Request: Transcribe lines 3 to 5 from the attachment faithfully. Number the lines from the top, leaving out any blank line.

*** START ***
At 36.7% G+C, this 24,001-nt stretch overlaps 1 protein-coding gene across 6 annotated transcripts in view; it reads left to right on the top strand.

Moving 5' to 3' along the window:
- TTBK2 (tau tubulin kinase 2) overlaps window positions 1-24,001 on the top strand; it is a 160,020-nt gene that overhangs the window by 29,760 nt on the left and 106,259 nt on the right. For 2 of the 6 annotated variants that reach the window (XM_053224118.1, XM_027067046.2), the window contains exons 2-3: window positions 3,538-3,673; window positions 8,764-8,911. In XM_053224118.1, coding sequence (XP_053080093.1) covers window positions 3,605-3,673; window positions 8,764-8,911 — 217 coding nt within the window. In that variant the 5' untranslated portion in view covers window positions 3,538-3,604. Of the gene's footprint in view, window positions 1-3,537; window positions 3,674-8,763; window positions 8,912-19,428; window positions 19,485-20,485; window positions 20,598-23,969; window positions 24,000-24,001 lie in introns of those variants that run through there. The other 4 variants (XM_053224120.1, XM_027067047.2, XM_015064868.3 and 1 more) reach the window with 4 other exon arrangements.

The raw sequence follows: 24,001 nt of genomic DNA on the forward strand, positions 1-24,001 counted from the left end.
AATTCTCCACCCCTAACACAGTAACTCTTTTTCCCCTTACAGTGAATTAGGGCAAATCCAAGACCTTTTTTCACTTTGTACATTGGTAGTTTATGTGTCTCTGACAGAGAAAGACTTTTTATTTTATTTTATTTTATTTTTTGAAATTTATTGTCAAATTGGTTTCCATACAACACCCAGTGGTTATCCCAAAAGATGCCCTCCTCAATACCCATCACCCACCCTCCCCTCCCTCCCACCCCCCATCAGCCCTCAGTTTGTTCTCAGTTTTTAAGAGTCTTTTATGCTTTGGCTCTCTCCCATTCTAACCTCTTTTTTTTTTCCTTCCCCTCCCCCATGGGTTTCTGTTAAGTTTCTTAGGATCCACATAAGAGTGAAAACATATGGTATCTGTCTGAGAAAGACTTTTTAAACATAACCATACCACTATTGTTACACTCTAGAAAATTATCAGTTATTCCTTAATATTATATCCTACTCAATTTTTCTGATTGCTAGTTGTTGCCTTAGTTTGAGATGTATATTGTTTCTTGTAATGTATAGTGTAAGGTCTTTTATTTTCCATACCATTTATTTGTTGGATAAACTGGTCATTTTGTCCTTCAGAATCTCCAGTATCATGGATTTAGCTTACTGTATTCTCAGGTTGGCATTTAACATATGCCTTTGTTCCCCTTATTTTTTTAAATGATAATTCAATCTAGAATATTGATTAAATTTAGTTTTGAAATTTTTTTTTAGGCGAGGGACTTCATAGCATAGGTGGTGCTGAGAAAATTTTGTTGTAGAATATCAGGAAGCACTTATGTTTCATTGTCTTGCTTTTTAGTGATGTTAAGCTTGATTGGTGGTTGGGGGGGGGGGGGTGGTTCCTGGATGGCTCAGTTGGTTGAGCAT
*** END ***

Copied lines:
- TTBK2 (tau tubulin kinase 2) overlaps window positions 1-24,001 on the top strand; it is a 160,020-nt gene that overhangs the window by 29,760 nt on the left and 106,259 nt on the right. For 2 of the 6 annotated variants that reach the window (XM_053224118.1, XM_027067046.2), the window contains exons 2-3: window positions 3,538-3,673; window positions 8,764-8,911. In XM_053224118.1, coding sequence (XP_053080093.1) covers window positions 3,605-3,673; window positions 8,764-8,911 — 217 coding nt within the window. In that variant the 5' untranslated portion in view covers window positions 3,538-3,604. Of the gene's footprint in view, window positions 1-3,537; window positions 3,674-8,763; window positions 8,912-19,428; window positions 19,485-20,485; window positions 20,598-23,969; window positions 24,000-24,001 lie in introns of those variants that run through there. The other 4 variants (XM_053224120.1, XM_027067047.2, XM_015064868.3 and 1 more) reach the window with 4 other exon arrangements.

The raw sequence follows: 24,001 nt of genomic DNA on the forward strand, positions 1-24,001 counted from the left end.
AATTCTCCACCCCTAACACAGTAACTCTTTTTCCCCTTACAGTGAATTAGGGCAAATCCAAGACCTTTTTTCACTTTGTACATTGGTAGTTTATGTGTCTCTGACAGAGAAAGACTTTTTATTTTATTTTATTTTATTTTTTGAAATTTATTGTCAAATTGGTTTCCATACAACACCCAGTGGTTATCCCAAAAGATGCCCTCCTCAATACCCATCACCCACCCTCCCCTCCCTCCCACCCCCCATCAGCCCTCAGTTTGTTCTCAGTTTTTAAGAGTCTTTTATGCTTTGGCTCTCTCCCATTCTAACCTCTTTTTTTTTTCCTTCCCCTCCCCCATGGGTTTCTGTTAAGTTTCTTAGGATCCACATAAGAGTGAAAACATATGGTATCTGTCTGAGAAAGACTTTTTAAACATAACCATACCACTATTGTTACACTCTAGAAAATTATCAGTTATTCCTTAATATTATATCCTACTCAATTTTTCTGATTGCTAGTTGTTGCCTTAGTTTGAGATGTATATTGTTTCTTGTAATGTATAGTGTAAGGTCTTTTATTTTCCATACCATTTATTTGTTGGATAAACTGGTCATTTTGTCCTTCAGAATCTCCAGTATCATGGATTTAGCTTACTGTATTCTCAGGTTGGCATTTAACATATGCCTTTGTTCCCCTTATTTTTTTAAATGATAATTCAATCTAGAATATTGATTAAATTTAGTTTTGAAATTTTTTTTTAGGCGAGGGACTTCATAGCATAGGTGGTGCTGAGAAAATTTTGTTGTAGAATATCAGGAAGCACTTATGTTTCATTGTCTTGCTTTTTAGTGATGTTAAGCTTGATTGGTGGTTGGGGGGGGGGGGGTGGTTCCTGGATGGCTCAGTTGGTTGAGCAT